As a political cartoonist, my focus is generally on the state of New Jersey, where I draw cartoons for The Press of Atlantic City and syndicate them throughout the state. New Jersey's environment of corrupt politicians, high taxes and a diverse state split between Bruce Springsteen and Bon Jovi creates a perfect storm for cartooning.
Here is a collection of my Top 10 Cartoons of 2009, in no relative order. I hope you enjoy them, even if you're only reference point for The Garden State is MTV's 'Jersey Shore.'
The year started off with Barack Obama's election, and from the very start, the media felt the need to portray him as mythic. There was even true concern that comedians and political cartoonists wouldn't be able to make fun of him. Almost a year later, I'm glad we've been able to prove them wrong.
Here's a cartoon of favorite target, former New Jersey Governor Jon Corzine. Most of the cartoons I do are local to New Jersey, and Corzine proved to be a perfect symbol for a broken state. His approval ratings were upside down in an overly democratic state, and was dependent on Obama's popularity to pull him through the election. Didn't really work out.
One of the reasons people hated Corzine was he came into office under the guise of being a financial whiz-kid due to his time with Goldman Sachs. Instead, he leave with him a record of raising taxes, pushing up tolls and passing the ever-increasing burden of deficits and liabilities to future generations of New Jerseyans.
During the gubernatorial campaign, Corzine's popularity was so bad, he chose to avoid local media outlets and constantly appeared on cable channels CNBC spouting his thoughts on the recession, allowing him to avoid New Jersey's problems.
2009 saw Sarah Palin, everyone's favorite Teabagger, resign from her post as Governor of Alaska. She didn't want to be a lame-duck Governor that made tons of dough peddling a book around the country, so she left to spout her Main Street inanity through Facebook and Twitter. My favorite quote about her book Going Rogue comes from the New York Times Book Review: "Going Rogue, in other words, is a four-hundred-page paean to virtuous ignorance."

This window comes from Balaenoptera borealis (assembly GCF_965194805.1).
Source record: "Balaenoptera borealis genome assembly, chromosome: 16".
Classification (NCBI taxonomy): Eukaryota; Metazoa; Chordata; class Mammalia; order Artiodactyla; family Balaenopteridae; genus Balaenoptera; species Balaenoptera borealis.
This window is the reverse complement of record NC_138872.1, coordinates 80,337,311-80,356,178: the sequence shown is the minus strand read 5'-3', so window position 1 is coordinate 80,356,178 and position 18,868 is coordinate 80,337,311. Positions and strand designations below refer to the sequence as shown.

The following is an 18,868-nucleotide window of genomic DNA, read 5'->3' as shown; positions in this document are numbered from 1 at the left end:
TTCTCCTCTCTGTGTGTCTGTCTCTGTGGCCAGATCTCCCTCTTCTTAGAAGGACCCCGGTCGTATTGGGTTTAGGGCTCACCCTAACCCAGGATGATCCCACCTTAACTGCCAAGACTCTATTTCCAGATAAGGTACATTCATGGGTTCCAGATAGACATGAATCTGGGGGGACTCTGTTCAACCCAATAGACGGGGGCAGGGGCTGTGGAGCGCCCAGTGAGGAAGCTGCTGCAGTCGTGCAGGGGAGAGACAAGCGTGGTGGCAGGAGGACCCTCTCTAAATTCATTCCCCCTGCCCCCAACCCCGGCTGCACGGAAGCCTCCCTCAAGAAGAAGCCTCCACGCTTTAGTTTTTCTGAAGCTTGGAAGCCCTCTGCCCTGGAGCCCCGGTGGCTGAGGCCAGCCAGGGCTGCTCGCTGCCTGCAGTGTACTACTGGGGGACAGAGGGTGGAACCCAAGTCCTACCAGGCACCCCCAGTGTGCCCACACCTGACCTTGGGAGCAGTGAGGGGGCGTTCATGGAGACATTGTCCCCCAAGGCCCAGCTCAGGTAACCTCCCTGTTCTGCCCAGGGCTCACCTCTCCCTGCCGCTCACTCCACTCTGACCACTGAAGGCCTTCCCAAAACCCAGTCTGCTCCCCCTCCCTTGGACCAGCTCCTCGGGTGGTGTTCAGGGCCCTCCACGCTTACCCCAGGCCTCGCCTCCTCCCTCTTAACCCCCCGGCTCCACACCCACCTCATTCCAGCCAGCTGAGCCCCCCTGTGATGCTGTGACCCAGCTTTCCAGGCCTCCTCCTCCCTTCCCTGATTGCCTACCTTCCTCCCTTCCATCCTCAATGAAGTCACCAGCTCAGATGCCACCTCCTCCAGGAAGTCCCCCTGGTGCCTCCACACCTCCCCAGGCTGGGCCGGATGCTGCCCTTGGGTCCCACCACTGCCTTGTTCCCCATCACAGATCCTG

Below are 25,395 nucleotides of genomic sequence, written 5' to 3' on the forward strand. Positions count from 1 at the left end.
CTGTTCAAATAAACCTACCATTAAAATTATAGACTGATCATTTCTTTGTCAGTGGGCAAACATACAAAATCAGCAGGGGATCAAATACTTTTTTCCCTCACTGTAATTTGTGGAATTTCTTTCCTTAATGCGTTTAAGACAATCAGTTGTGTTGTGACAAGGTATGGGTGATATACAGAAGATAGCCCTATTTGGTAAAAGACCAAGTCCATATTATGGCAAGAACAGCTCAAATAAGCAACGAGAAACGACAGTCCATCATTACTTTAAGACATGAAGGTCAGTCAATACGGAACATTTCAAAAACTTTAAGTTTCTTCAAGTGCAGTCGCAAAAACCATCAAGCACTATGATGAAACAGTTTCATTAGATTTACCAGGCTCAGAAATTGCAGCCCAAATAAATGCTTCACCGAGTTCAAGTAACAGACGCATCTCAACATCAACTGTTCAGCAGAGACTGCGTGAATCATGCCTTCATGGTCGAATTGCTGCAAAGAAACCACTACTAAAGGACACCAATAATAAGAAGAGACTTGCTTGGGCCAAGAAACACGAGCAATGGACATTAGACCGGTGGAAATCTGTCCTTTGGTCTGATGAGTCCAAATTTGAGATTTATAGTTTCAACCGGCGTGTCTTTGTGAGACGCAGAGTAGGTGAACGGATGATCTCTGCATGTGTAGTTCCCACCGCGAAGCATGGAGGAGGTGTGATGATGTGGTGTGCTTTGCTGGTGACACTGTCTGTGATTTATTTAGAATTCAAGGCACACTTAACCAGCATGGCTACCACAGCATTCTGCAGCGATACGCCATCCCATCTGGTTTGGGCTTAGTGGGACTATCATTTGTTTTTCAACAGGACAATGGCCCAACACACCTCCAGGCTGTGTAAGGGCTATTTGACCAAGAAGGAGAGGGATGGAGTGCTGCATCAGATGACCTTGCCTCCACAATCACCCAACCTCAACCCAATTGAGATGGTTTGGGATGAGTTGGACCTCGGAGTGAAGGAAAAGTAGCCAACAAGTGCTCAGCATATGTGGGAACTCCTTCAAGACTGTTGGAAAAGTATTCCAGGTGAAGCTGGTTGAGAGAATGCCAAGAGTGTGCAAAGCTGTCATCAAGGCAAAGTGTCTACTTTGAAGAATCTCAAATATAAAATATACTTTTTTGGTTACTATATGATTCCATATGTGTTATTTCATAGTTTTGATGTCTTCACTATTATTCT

Although Barack Obama campaigned against marriage equality, he has supported gay marriage in the past, and did run on eliminating the military's 'Don't Ask, Don't Tell' policy. However, when opportunities to fight for gay rights were presented (Maine, New York, New Jersey), the silence from Obama, who seems to never be far from a television camera, was deafening.
The Independent candidate in New Jersey's Gubenatorial race, Chris Daggett, found it hard to gain traction in a media environment more focused on traffic incidents, weight and catty politics than substanitive policy discussions.
Republican candidate Chris Christie, who gained political gravitas through his conviction of corrupt state politicians as U.S. Attorneys, began to become unraveled by questions surrounding earning Karl Rove's loyalty and the politicization of the U.S. Attorney's office.
Ultimately, Chris Christie would go on to win New Jersey's Gubernatorial Election, becoming the state's first elected Republican Governor since Christie Tood Whitman was elected in 1994. His reliance on talking points about tax cuts is equally matched by is inability to back it up with specifics.
Chris Christie hasn't even officially become Governor of New Jersey, yet he's aleady approved more borrowing, something he campaigned against. At least he's going to make 2010 an interesting year.